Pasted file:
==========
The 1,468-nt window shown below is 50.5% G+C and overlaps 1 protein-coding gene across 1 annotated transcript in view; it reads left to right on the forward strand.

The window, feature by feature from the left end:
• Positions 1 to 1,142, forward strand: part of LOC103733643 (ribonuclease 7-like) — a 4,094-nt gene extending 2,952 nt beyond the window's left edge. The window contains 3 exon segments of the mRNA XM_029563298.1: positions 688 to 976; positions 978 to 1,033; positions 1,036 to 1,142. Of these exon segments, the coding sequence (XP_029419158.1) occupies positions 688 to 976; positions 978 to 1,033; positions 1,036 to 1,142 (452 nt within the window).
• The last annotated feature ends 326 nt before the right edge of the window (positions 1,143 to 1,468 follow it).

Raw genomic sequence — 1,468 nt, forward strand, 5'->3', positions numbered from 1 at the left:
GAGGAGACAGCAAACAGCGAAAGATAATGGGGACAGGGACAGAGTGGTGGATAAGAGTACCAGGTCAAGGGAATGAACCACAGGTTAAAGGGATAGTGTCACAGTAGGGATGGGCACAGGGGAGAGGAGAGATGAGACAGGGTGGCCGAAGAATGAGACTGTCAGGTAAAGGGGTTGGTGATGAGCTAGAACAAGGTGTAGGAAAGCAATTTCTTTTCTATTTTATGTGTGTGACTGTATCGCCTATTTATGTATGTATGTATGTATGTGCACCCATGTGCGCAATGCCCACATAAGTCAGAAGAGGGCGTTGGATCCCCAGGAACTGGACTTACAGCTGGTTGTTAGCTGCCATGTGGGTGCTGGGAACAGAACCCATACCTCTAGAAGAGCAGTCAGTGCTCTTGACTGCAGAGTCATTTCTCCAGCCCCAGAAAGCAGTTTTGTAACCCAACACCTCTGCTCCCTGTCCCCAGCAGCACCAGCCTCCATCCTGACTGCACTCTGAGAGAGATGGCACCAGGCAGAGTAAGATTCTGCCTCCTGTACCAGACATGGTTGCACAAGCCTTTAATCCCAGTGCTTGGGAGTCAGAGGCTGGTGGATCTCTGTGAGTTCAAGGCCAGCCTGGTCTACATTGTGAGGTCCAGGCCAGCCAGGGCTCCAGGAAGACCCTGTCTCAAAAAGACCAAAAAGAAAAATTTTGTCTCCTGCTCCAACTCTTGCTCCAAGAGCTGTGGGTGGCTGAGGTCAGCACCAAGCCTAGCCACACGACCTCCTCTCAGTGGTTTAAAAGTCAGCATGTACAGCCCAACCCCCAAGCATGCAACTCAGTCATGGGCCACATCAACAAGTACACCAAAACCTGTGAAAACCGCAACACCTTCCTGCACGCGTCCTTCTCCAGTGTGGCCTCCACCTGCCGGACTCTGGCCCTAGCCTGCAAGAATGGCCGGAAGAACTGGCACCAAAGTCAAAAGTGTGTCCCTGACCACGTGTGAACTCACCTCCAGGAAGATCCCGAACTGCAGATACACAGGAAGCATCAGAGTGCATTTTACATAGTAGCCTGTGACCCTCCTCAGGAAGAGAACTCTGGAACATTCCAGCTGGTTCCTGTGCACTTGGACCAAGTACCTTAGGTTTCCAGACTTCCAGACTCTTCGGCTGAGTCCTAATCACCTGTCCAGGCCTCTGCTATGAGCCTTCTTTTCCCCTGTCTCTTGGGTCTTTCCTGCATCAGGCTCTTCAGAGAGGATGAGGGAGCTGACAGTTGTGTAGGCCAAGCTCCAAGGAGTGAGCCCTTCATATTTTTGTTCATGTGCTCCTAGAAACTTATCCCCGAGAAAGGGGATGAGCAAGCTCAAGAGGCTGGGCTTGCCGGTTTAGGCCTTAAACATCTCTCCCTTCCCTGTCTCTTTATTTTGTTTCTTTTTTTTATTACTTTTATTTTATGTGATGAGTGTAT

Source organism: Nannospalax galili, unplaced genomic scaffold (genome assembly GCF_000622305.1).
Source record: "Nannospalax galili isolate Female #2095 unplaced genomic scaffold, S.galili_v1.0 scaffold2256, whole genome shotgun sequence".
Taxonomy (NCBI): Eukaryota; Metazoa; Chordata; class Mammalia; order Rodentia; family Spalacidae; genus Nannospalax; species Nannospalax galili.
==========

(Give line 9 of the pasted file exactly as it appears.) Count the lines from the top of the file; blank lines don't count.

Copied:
Taxonomy (NCBI): Eukaryota; Metazoa; Chordata; class Mammalia; order Rodentia; family Spalacidae; genus Nannospalax; species Nannospalax galili.